Amnesty has never meant freedom. Ask those who remember.

 

(Photo Credit: CalvertJournal.com)

Uganda’s Christmas gift? Homophobia, violence, pogrom, witch-hunt

Kasha Jacqueline Nabagesera

Kasha Jacqueline Nabagesera. Claire Byarugaba. Julian Pepe Onziema. Frank Mugisha. Geoffrey Ogwaro. These are the names of the most prominent gay activists in Uganda today, and they are under attack. Today, the Ugandan Parliament passed legislation, `ethics laws’, that threaten the LGBT communities with life in prison, and do so using the most vague, and hence most lethal, language. The law also outlaws mini-skirts. Of course. Because really, the biggest problems facing Uganda today are homosexuality and hemlines.

Three years ago Kasha Jacqueline Nabagesera, Julian Pepe Onziema, and David Kato sued a Ugandan tabloid for its “Hang the Gays” series in which it posted names, addresses, pictures of individuals reputed to be “gay”. Remarkably, they won the case.

Remarkably as well, Kasha Jacqueline Nabagesera helped found FAR-Uganda, Freedom and Roam Uganda; while Julian Pepe Onziema and David Kato led SMUG, Sexual Minorities of Uganda. David Kato was brutally murdered in January 2011.

Since then, the struggle for an end to the pogrom against LGBT people has waxed and waned, often deeply influenced by outside funders, and in particular those from the United States.

Gay activists organized and pushed back. For example, when the Minister for Ethics and Integrity broke up a gay rights workshop, run by FAR-Uganda, they sued. In fact, that case is meant to be decided next month. We’ll see.

This bill had been sitting in Parliament for two years. Last year, House Speaker Rebecca Kadaga promised passage as a “Christmas gift,” and today she delivered. No matter that the Parliament may not have had a proper quorum, no matter that proper procedures were scanted. What matters is “the gift.” After passing the bill, Parliament passed a motion thanking the House Speaker for “the gift.” Parliament was very excited to receive its gift.

And now the witch-hunt proceeds to the next level. Claire Byarugaba, of the Civil Society Coalition on Human Rights and Constitutional Law, put it directly: “You need to deal with your personal security. Whereas we’d rather stay and fight, but we know that people in power are way too powerful, and they can push their agendas at any level. So, rather than be witch hunted in the country that I’ve grown up in, that I love, it would be important for me to get out of the country and re-strategise on the future of gay rights in Uganda.”

Claire Byarugaba

 

(Photo Credit 1: PRI) (Photo Credit 2: BBC)

Not just another murder, Brenda Namigadde

On February 4, 2006, almost five years ago, Zoliswa Nkonyana, “a young Khayelitsha lesbian”, was chased by a group of 20 or so young men. When they caught up with her, they clubbed, kicked and beat her to death. They tortured her to death for being lesbian, for being openly lesbian, for being a woman, for being.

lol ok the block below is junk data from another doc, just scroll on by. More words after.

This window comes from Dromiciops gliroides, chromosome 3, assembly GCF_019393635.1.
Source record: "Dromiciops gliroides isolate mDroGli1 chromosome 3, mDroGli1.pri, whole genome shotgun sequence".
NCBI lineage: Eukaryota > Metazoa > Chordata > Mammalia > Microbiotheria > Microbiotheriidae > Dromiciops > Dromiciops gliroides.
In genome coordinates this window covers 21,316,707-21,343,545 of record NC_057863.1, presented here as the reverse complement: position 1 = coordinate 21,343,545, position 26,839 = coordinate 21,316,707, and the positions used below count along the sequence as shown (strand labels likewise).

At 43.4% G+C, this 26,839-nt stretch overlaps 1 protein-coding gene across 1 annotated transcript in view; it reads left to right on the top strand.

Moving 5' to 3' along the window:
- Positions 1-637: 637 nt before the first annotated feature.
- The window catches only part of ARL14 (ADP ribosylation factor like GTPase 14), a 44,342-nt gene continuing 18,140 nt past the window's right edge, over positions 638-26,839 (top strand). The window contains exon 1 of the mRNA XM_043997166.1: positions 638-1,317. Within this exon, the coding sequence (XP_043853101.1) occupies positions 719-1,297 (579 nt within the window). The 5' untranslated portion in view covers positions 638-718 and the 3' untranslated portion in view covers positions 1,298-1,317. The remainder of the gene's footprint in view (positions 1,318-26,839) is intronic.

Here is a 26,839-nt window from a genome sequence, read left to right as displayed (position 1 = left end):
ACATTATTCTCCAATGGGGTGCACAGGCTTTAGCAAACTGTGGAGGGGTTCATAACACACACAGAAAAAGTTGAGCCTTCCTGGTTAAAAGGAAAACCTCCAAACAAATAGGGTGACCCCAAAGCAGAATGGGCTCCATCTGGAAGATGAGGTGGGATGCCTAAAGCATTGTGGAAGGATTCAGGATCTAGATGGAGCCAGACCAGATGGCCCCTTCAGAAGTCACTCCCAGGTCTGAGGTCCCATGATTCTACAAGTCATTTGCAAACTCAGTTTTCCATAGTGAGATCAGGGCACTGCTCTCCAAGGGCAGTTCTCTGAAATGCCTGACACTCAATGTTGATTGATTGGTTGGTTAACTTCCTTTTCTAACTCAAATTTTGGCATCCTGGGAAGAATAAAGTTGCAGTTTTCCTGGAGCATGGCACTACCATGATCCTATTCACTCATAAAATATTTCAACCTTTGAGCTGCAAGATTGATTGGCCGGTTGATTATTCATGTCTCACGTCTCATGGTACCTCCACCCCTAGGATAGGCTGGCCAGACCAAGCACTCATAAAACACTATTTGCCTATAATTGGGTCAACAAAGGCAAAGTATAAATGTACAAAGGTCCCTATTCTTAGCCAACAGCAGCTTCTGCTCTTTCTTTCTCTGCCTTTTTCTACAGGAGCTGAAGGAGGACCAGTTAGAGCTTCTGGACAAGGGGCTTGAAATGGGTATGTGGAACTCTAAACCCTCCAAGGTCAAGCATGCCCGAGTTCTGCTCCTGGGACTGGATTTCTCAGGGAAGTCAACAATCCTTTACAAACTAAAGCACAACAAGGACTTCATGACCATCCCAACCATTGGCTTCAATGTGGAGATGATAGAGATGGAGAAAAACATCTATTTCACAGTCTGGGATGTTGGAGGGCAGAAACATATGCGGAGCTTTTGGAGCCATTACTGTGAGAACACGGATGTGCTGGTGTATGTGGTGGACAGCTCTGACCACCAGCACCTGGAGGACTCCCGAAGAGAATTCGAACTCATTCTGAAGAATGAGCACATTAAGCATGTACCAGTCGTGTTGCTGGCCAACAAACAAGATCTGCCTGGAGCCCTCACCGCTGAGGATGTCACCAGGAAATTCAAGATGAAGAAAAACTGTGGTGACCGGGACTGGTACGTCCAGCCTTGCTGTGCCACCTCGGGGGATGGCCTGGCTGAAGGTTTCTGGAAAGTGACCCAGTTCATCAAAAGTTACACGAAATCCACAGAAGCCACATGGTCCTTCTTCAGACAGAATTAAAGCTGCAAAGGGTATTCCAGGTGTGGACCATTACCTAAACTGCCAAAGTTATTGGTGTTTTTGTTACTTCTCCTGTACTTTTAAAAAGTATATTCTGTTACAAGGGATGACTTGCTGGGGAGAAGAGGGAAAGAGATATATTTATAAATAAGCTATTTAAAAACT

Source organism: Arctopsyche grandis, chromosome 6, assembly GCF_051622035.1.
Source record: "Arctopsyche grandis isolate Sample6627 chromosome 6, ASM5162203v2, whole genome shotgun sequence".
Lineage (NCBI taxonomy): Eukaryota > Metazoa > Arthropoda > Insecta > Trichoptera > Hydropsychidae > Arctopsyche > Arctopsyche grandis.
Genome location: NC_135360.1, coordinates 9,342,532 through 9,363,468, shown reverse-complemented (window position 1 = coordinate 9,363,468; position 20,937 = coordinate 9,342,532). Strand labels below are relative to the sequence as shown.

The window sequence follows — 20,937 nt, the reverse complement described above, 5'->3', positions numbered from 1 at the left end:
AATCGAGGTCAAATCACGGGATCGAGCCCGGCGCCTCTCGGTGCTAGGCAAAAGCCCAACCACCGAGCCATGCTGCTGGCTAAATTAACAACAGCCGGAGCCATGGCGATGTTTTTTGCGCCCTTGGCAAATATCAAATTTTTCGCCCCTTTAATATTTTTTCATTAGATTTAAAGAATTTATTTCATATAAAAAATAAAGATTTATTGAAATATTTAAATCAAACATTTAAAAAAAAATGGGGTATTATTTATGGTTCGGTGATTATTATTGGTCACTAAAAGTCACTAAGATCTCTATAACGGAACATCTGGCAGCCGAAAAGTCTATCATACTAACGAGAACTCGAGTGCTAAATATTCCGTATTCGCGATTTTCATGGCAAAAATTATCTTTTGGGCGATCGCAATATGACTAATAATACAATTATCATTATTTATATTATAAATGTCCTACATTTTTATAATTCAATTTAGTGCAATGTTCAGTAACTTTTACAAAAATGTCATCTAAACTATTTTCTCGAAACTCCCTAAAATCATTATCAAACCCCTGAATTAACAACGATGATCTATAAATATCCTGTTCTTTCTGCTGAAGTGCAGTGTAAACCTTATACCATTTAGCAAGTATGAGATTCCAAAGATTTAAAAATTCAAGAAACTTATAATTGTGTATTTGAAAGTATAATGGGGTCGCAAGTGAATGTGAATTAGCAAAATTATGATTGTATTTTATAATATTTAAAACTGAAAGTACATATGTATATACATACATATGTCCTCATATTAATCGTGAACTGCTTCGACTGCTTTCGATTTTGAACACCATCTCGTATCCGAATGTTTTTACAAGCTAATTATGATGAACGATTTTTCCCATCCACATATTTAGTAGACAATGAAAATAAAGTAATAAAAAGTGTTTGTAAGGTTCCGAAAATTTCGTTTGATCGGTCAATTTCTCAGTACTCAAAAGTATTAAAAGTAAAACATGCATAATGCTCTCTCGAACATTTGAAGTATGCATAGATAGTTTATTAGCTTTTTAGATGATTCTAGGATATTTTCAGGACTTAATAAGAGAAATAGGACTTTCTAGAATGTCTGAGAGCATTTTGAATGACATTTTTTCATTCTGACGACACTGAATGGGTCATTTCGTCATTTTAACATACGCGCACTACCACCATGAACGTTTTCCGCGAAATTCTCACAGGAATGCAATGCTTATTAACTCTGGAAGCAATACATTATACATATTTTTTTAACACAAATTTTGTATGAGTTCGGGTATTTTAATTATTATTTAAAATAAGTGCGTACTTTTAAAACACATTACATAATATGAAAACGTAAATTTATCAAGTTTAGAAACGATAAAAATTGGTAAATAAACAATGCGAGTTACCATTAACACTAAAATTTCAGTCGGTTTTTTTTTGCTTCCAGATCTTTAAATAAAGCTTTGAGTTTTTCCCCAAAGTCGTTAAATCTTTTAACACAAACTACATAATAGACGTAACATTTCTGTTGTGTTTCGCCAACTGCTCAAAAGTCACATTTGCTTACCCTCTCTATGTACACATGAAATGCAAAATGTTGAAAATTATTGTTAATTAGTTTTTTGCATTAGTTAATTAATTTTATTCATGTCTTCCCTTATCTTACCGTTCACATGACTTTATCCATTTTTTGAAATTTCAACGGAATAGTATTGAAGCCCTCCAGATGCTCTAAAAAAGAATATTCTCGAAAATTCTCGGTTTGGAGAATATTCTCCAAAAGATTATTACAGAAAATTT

It took two weeks for the news of her brutal murder to finally reach the media. The police didn’t make much of the death or its circumstances. The press in Khayelitsha, five years ago as today, is marked largely by its absence. It was `just another murder.’

Five years later, the case is still open, the trial is not yet finalized. Memorials will take place, no doubt, protests and commemorations.

Yesterday, January 26, 2011, gay rights activist David Kisule Kato was brutally murdered in Mukono, Kampala, Uganda. Kato was the advocacy officer for Sexual Minorities Uganda. Along with Julian Pepe Onziema and Kasha Jacqueline, Kato had recently won a case against Rolling Stone, restraining it from publishing photos and names of gay men and lesbian women. The High Court ruled that the tabloid violated the rights to privacy and safety. This time the news of the murder spread quickly. The Kampala police claimed, almost immediately, that they’re on the case.

In both instances, and so many others, the assault is on the right to public being, the right to access as gay men and lesbian women, to public spaces, to common and shared experiences, to mutual recognition.

Brenda Namigadde is a woman from Uganda. She fled Uganda in 2003 after her house was destroyed and her life was threatened … because her life partner was a woman. Namigadde fled to the United Kingdom, where she sought asylum. She was turned down, because of insufficient proof of `being lesbian’. Now Namigadde sits in Yarl’s Wood, and awaits, in terror, to be deported to Uganda.

One way to honor the memory of Zoliswa Nkonyana, of David Kato, of all the other gay men and lesbian women who have been brutalized, tortured, murdered, for the sin of being gay in public, for the sin of sharing their love in the common and shared spaces, is to make sure that Brenda Namigadde and other gay and lesbian asylum seekers are not transported back to the House of Death. If not, then Zoliswa Nkonyana, David Kato, and all the others, they’re just another murder.

 

(Mosaic of Zoliswa Nkonyana by Ziyanda Majozi. Thanks to inkanyiso.org)